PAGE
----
Oh, I nearly forgot, I also published the second book, 35,000 words, using the Bobby Olsen character. That had been completed back in February 2017 but I only got around to editing it in 2018. Blame it on house moves and plans to make it longer which never came to anything.






The dialogue-narrative bust-up

Well, I got a few hyphens in there anyway.

As I progress with my fourth novella, the third using the character Bobby Olsen, I find I am using more dialogue in this latest piece of writing. Or that should be ‘dialog’ as my story is set in America with American characters.

Before I wrote the first book I used very little dialogue in my writing, it was all description or narrative. Then in my third book, not about Bobby Olsen, I determined to try and tell as much of the story in speech as possible. It made the tale speed along, and the word count to mount quickly. Now in my current novella I find I am incorporating a lot more dialogue. Again the number of words is climbing, 53,000 so far compared to 43,000 and 35,000 for the other two stories involving Bobby Olsen. Of course, does this mean the story is better? Or is it all waffle?

I find in particular that there are scenes where I could easily just have the narrator, Bobby, tell us what happened but I am finding I am writing these out as dialogue. Yes, the answer is to strike the right balance. Too many conversations and they must run the risk of repeating phrases from earlier dialogues, or prolonging the action too much. Too many characters, particularly minor ones, might start to sound the same, trying to make peoples’ speeches sound different is hard work. And you have to include more details about the characters such as mannerisms and just general descriptions such as what they’re doing with their hands or how they are standing. More and more words. A good thing?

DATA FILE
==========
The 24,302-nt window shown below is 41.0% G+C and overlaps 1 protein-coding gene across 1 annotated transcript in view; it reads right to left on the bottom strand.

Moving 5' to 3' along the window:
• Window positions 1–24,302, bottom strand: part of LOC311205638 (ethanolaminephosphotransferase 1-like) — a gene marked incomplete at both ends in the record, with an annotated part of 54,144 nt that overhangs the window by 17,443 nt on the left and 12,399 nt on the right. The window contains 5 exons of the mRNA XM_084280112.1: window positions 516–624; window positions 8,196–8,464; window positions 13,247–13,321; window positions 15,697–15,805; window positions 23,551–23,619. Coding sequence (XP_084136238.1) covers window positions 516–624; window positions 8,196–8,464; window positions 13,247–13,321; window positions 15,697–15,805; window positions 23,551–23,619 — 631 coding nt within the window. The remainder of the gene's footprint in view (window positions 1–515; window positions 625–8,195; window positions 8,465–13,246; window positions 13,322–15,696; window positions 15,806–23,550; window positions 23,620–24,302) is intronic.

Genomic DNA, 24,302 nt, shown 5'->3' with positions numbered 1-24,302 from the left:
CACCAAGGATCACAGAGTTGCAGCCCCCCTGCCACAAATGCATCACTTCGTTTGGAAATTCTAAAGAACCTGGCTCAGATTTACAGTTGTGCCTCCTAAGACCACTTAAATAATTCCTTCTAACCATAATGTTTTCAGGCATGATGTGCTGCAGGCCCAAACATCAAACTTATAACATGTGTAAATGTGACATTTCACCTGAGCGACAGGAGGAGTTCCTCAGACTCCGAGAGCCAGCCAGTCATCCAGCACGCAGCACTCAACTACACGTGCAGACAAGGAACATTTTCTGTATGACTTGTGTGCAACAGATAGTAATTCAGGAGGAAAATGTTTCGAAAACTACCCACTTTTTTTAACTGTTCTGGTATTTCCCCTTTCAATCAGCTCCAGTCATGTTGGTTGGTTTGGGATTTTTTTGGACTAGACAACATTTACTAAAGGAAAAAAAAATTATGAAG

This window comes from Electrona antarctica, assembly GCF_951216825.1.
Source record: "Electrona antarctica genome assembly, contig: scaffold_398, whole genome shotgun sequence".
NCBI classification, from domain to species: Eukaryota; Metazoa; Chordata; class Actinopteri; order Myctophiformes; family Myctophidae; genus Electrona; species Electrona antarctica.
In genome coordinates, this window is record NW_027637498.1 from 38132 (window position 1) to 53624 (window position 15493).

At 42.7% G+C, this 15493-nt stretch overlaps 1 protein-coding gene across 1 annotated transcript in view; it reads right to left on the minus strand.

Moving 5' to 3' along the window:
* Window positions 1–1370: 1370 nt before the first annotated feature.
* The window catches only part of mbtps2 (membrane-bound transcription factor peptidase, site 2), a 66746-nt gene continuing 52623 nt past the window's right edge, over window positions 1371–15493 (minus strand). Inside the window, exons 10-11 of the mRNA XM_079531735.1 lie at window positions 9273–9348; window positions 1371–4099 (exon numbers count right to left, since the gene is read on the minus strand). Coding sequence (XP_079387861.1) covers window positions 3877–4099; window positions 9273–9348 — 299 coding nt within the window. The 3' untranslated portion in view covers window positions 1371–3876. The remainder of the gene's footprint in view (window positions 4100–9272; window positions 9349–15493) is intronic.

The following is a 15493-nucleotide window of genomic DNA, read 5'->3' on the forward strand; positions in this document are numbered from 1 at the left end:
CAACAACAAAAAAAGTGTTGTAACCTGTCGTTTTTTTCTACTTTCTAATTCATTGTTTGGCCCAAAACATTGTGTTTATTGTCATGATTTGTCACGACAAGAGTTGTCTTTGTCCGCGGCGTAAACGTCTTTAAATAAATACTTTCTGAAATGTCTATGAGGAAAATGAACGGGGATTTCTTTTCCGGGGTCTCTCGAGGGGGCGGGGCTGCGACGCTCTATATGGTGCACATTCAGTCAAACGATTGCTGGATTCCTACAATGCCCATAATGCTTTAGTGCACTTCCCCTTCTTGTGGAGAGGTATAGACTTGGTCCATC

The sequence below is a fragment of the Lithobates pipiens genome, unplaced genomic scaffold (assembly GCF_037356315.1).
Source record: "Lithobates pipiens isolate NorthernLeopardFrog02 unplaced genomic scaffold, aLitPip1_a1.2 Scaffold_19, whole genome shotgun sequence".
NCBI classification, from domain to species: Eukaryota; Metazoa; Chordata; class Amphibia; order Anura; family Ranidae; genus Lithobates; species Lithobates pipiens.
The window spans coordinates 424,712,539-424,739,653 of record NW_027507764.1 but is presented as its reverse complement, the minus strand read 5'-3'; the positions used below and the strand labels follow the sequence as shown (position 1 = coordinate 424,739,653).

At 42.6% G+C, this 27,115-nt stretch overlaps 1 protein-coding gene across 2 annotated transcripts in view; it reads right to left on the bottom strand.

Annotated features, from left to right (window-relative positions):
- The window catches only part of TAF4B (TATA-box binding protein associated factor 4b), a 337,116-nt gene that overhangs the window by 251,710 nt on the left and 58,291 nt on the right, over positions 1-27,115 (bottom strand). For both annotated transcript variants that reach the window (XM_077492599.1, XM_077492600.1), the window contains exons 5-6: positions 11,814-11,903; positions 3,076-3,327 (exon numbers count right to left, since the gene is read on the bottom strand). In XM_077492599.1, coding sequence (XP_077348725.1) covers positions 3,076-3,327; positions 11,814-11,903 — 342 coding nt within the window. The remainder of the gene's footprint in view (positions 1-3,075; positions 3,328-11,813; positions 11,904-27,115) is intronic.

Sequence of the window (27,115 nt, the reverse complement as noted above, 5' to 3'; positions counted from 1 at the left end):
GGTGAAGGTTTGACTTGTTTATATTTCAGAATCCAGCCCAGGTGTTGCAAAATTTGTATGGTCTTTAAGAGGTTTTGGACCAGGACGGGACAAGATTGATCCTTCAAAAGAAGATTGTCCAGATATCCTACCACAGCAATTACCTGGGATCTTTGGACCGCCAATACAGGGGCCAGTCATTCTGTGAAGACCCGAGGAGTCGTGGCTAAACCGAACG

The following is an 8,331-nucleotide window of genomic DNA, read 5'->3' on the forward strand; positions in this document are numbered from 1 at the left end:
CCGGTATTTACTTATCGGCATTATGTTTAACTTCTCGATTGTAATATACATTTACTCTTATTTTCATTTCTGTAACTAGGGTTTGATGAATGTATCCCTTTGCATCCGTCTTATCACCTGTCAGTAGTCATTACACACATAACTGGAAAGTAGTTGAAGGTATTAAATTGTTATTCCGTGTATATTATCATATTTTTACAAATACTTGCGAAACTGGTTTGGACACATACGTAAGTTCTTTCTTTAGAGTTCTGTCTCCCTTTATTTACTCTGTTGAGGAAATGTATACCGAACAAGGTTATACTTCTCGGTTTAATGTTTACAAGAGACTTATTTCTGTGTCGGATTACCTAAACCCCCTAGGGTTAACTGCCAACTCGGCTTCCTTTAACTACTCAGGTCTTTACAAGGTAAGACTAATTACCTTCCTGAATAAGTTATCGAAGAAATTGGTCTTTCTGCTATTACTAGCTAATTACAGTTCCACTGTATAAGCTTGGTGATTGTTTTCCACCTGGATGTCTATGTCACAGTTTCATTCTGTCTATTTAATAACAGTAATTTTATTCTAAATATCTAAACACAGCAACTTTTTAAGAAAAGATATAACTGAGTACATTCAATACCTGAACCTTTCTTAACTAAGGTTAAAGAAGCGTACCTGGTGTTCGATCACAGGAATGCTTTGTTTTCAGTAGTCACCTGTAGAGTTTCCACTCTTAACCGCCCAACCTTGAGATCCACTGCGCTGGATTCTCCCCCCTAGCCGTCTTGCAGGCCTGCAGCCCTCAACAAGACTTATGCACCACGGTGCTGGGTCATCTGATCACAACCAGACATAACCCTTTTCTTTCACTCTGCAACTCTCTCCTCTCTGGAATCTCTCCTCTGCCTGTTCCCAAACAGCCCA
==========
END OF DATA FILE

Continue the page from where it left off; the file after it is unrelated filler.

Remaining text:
One particular difficulty is the relationship between Bobby and his sidekick and partner, Carol. With more dialogue between them I am having to really think about how their relationship must be developing and avoid them sounding too much like each other. It was easy when they first met and the dialogues were sort of ‘jousts’ between them, those sort of ‘will they/won’t they?’ scenes. Now they are an item it’s tricky to move their relationship forward. Or does it need to?

And there’s the action sequences which in the type of stories I am writing do tend to occur. If you have two good guys chasing one bad guy, how much dialogue can you have between the two good ones? People don’t talk much when running, yet the reader needs to know where the narrator’s buddy is. Yes, it’s question of balance again but by including more dialogue overall I find I naturally start adding more in every scene. It’ll be much easier when the books are made into movies – you can see where everyone is!

The conclusion is, there is no conclusion. You need a balance of dialogue and narrative. Poor dialogue is as bad as poor narrative. Overlong dialogue is as bad as overlong narrative. Strike the balance and you’ll be a good writer, my son/daughter…





Linda Ronstadt

Why, when I write now about characters set in the late 50s and early 60s, do I listen to so much Linda Ronstadt?

My first memory of her was from back in the 1970s when I was attracted to her looks like so many other teenage boys. Her music didn’t interest me at the time; it was all Bowie, prog rock, glam rock, so the singing of a beautiful young woman didn’t really hit the mark. Then, just a few months ago I discovered her early singing with a group called The Stone Poneys. I’m not sure how this came about. It may have been I heard one particular song on the radio or it was just one of those ‘recommended’ videos that appear on the righthand side when you choose to watch something on YouTube. Some choice of mine must have brought up this song, ‘Different Drum’. And, wow, what an impact that song had on me. Yes, there was this stunningly beautiful young woman from the late 60s; yes, there was this wonderful song by Mike Nesmith of The Monkees; but it was the voice that caught me lock, stock and barrel.

A little research and I found out about The Stone Poneys and their folk song background. Linda’s vocals on their songs is very precise, full-vowelled and very English in its presentation. Yet on ‘Different Drum’ she lets go and gives us the hint of what could be lying underneath all that wholesome sound. I later discovered that the song was recorded not with The Stone Poneys but other musicians, which may explain why she felt freer to express herself. They had a minor hit with the song and it saw the launch of Linda’s career.


Further research, helped by more ‘recommendations’ on YouTube, took me to more songs of Linda’s. A visit to a local HMV store gave me a CD full of her hits. A few more were downloaded from iTunes. And I am well and truly captivated by Linda’s voice.